Pita Pockets: Cheap, Tasty and Friendly

Pita Pockets:  Cheap, Tasty and Friendly

103 N. Pleasant Street, Amherst (between Panda East and Bart’s Ice Cream)
Casual Mediterranean Restaurant
Prices: Quite affordable, especially in comparison to Moti’s
Recommended Dishes: Kibbeh Football, Chicken Kabob Pocket, Hummus, Grape Leaves

There’s a venue right off North Pleasant Street that boasts some of simplest yet most satisfying food in the Valley. No, it’s not that weird alleyway next to Antonio’s. Tucked away and slightly hidden, recently-opened Pita Pockets sits in the spot previously occupied by Captain Candy near Panda East. The first time we visited, we came across it purely by accident. We were walking, hungrily, across the no-man’s-land that is Amherst downtown after 10 p.m. A sign advertising a giant falafel drew our attention. Though we were already carrying a late night dozen donuts special from Glazed, there was no way we weren’t going to explore further. We hoped for some good Mediterranean food to procrastin-eat, but what we got was so much more.

“Come on in, guys! I’ll cook you something tasty!” Before we even reached the counter, a remarkably enthusiastic father-son duo showered us with attention, encouraging us to try assortments of delicious-sounding dishes and complimenting us on everything from the impressiveness of our tastes to how much delicious food they bet we could eat.

“You look like you would enjoy Combo Plates! Would you like some delicious Combo Plates, guys?” We’ve been to Pita Pockets three times now, and this interaction — unlike Val’s General Tsao’s Chicken — wasn’t just a special treat. The incidental conversation one has with the proprietors is a very memorable part of the experience at Pita Pockets. While you’re waiting they go beyond small-talk to make you feel welcomed; they create a homely atmosphere that makes you genuinely excited to eat food that they are genuinely excited about preparing. When taking pictures of the food with some friends who happened to walk in, the proprietors couldn’t wait to get involved, providing amusing and helpful advice about how to take the pictures. They went around the store and asked us, as well as everyone else, about our meals and provided advice on ordering non-menu items and unique ways to eat their food. Unique to the experience is that they display no hesitance towards interaction, something which stands out in a town filled with nice looking and tasty food experiences that often lack personality.

The same qualities of the atmosphere are also manifest in the food. Simply put, the food feels natural. There is elegance in its simplicity, in the way that it doesn’t mask itself in excessive sauces and sides. The food just speaks for itself. And it has a kind of natural flavorfulness that extends beyond the individual dish, making you confident that anything you try will be delicious. The meat is naturally succulent, the hummus is filling but not too indulgent, and the vegetables are fresh. They’re simple ingredients, but they all work really well together without all the fuss that “fancier” places might feel pressured to make. And this simplicity also of course informs the food’s affordability — the prices are also not too bloated.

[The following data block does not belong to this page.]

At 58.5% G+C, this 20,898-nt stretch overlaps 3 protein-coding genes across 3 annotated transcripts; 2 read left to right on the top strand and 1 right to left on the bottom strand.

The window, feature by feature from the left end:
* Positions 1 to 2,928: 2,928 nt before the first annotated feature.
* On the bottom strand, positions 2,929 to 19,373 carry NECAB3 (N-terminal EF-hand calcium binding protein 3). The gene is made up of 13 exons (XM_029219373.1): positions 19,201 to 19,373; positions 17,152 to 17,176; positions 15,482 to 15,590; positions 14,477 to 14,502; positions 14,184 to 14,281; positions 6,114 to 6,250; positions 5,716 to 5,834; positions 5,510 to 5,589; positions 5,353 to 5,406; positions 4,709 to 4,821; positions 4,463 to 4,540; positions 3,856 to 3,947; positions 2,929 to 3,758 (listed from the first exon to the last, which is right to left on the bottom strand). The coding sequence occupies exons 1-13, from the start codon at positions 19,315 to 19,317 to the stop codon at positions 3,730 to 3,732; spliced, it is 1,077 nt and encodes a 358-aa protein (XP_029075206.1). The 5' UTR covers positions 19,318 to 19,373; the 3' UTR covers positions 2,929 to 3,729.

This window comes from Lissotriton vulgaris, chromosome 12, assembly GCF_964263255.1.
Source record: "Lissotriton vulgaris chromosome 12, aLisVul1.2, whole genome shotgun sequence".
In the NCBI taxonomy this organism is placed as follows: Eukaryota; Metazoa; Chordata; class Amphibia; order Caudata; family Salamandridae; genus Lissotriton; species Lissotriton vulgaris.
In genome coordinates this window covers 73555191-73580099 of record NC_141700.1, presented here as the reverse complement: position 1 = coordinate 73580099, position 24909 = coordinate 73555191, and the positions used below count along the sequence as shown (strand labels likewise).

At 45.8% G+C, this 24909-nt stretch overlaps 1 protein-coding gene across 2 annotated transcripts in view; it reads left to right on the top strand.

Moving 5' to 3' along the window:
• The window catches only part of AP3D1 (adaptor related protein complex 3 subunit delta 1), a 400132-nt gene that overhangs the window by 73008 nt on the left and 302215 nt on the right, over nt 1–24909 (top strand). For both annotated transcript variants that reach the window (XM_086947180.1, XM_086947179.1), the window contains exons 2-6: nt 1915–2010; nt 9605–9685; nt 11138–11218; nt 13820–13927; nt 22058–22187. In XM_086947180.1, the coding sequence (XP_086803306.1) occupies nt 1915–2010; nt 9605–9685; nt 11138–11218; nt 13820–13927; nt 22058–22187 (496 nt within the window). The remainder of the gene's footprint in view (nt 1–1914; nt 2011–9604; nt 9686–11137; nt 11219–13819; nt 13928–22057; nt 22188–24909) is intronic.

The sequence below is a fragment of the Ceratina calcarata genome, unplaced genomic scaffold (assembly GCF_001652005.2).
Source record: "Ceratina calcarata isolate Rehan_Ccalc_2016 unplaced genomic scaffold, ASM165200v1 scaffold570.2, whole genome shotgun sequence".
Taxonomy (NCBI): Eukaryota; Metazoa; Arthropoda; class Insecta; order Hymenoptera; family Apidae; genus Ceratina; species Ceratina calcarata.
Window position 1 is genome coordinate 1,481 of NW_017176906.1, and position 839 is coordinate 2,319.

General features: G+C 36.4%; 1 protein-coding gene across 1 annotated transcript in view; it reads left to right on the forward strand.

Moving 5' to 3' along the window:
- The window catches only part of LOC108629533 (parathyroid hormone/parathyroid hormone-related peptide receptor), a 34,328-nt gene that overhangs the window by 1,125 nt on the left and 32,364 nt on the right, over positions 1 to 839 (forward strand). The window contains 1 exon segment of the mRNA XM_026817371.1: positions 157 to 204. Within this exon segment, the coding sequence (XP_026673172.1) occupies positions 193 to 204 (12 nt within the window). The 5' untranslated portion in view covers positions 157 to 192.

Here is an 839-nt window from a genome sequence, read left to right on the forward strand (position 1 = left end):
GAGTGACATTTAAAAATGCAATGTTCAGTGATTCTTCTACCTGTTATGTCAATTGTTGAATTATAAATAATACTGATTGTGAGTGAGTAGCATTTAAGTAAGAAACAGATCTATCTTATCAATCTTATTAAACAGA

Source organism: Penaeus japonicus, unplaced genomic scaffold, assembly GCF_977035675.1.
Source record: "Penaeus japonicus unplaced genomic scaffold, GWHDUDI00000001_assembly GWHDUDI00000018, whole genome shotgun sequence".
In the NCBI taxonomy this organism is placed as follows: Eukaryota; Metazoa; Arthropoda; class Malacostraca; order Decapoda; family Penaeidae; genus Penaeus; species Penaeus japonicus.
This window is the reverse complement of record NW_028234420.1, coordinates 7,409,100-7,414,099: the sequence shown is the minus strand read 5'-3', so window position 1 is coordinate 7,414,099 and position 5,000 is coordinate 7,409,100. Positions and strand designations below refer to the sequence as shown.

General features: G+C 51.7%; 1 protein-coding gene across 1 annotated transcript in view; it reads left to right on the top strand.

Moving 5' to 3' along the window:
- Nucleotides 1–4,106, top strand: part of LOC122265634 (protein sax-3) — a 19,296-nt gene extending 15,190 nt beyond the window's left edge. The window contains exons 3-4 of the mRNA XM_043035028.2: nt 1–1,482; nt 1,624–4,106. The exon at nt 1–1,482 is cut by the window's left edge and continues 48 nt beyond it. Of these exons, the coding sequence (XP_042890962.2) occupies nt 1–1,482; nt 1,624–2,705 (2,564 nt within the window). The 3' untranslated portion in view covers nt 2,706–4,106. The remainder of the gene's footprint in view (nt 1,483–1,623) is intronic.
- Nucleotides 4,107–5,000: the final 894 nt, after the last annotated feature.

The first time we went to Pita Pockets was within three days of their opening. The only other customer was a classmate who told us that he was there on orders from friends who had already marked the spot as a favorite. On our third visit, the place was packed. Ten Amherst students had come by before we left, and several times the first things that were said in conversations was “Isn’t this place just the best?”.

Likewise, a friend who had been away for the year on leave had already heard about and visited Pita Pockets upon a recent visit to campus by the time we met with him. Point being, Pita Pockets, despite it’s unassuming location and small size, is growing in reputation, and rightfully so. It’s a strong alternative to the unhealthy, greasy Extra-Cheese-Five-Meat-Mayonnaise-Zones which taint dorm rooms far and wide around Amherst, especially late at night. Pita Pockets is open until 11 p.m. every night, so they won’t be able to help your weekly 2 a.m. essay-writing binge, or any other kind of 2 a.m. binge college kids may be prone to, unless of course you think ahead a few hours. But for a second semester senior thesis writer whose daily schedule goes something like: stay up until 9 am, wake up at noon for class, nap at 6 pm and then sleep through Val until 9 a.m. or 10 p.m., Pita Pockets is the perfect “how I am going to regain energy to feign working on another page or two tonight” spot. With consistently strong, flavorful food and a unique, fun atmosphere that just begs you to come back and try something else, Pita Pockets is a great addition to the Amherst town line-up. So, what are you waiting for? Let them make you something tasty.